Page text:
The team of scientists used data gathered by NASA's Gravity Recovery and Interior Laboratory (GRAIL) mission, composed of a duo of twin spacecraft that circled Earth's Moon throughout 2012, each measuring the push and pull of the other as an indicator of lunar gravity.
Makemake is a classical KBO. This means that its orbit is situated far enough away from Neptune to remain in a stable stage over the entire age of our more than 4 billion year old Solar System. Classical KBOs have perihelia that carry them far from the Sun, and they are also peacefully free from Neptune's perturbing influence. Such objects show relatively low eccentricities and circle our Star in a way that is similar to that of the major planets. However, Makemake is a member of what is referred to as a "dynamically hot" class of classical KBOs, which instead display a high inclination when compared to other classical KBOs.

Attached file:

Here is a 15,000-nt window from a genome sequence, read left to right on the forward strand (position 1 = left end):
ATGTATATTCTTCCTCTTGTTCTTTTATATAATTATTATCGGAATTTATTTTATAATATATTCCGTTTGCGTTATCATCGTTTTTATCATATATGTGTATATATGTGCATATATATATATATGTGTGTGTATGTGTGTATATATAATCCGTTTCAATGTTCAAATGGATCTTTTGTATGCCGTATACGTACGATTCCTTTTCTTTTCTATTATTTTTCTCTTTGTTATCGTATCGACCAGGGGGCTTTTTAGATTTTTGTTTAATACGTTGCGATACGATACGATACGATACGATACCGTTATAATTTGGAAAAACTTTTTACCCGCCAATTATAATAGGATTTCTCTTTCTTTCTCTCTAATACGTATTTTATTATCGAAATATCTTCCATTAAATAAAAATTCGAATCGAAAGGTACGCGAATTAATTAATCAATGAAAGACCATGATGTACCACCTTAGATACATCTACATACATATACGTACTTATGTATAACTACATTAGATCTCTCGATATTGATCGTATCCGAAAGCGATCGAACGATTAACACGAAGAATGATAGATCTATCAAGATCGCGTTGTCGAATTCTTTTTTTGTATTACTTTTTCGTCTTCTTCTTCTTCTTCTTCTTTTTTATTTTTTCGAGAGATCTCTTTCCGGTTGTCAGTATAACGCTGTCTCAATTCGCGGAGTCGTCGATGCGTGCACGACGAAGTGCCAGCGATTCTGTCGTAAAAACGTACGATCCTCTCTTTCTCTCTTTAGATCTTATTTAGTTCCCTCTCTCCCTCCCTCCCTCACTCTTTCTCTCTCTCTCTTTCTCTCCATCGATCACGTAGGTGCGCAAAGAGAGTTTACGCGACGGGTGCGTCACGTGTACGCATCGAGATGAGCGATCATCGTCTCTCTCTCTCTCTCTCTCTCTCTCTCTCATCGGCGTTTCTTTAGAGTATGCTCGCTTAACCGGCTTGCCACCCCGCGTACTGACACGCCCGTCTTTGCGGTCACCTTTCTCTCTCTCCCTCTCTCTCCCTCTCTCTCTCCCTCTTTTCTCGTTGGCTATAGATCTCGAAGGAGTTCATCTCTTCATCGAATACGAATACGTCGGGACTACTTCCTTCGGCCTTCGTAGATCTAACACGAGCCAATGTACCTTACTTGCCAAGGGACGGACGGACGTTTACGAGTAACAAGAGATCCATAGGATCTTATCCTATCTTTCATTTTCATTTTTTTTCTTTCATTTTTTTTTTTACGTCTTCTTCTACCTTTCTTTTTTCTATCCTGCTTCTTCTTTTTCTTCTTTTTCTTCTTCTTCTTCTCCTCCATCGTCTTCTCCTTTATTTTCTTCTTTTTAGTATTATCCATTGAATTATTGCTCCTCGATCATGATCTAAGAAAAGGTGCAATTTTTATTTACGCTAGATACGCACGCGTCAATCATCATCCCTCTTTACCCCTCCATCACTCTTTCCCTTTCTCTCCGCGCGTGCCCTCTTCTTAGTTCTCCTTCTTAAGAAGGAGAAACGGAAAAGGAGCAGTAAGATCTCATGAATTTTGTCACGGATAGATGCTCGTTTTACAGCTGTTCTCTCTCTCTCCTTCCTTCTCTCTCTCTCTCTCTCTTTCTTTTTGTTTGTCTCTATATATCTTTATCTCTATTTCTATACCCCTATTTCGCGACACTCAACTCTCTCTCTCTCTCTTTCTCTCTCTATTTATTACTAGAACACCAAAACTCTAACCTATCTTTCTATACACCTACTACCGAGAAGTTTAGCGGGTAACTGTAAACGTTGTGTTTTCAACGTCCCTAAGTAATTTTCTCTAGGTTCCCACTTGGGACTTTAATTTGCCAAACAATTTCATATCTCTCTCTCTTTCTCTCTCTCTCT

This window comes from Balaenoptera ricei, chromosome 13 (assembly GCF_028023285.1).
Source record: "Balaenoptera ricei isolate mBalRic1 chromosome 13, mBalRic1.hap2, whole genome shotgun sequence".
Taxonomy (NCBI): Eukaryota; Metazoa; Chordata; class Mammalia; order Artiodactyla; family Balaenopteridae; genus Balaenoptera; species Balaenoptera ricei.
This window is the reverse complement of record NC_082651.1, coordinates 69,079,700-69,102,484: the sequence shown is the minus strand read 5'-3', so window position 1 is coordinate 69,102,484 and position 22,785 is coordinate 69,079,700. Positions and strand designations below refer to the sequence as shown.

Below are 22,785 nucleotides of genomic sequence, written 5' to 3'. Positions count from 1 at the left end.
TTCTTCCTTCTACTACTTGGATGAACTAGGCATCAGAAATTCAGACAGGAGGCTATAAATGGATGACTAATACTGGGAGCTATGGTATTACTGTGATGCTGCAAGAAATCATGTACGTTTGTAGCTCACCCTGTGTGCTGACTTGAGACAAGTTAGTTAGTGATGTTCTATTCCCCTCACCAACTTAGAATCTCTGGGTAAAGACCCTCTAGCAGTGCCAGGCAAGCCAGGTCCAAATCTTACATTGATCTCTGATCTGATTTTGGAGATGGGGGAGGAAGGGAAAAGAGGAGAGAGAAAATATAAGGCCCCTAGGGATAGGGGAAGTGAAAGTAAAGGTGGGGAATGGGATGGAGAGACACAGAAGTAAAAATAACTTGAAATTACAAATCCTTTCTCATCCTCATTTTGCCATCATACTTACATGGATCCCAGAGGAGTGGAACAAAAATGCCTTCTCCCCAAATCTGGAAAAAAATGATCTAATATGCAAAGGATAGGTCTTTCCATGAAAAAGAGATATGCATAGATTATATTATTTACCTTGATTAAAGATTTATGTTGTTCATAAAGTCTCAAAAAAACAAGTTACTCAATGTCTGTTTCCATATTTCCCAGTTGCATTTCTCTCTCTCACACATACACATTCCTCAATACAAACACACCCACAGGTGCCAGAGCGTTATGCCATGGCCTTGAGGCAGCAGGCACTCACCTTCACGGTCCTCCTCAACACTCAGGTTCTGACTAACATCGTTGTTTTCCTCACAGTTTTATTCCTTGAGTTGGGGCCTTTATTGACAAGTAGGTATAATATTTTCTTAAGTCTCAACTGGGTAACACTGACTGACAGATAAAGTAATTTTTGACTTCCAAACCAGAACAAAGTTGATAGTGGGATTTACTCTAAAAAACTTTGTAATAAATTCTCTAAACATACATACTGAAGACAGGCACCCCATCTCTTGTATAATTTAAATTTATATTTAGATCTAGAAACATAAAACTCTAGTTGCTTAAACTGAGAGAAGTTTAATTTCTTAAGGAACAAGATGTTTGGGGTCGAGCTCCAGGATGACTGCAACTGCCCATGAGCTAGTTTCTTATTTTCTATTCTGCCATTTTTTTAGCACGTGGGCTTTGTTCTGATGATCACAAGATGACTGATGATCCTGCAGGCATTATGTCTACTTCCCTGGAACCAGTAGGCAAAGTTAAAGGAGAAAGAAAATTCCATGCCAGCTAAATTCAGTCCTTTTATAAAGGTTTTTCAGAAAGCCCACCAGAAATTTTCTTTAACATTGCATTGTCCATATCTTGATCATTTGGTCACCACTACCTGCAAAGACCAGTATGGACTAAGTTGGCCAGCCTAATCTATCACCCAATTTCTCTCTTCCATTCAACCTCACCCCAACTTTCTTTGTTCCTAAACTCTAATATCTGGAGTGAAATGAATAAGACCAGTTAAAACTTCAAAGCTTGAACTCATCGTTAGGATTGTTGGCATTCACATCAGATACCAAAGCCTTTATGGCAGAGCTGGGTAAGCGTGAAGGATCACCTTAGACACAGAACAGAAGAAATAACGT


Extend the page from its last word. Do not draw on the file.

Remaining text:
A moon is defined as a natural satellite in orbit around another body that, in turn, is in orbit around its Star. The moon is kept in its position by both its own gravity, as well as its host's gravitational grip. Some planets have many moons, some have only a small number, and still others have none at all. Several asteroids inhabiting our Solar System are circled by very small moons, and some dwarf planets--such as Pluto--also host moons.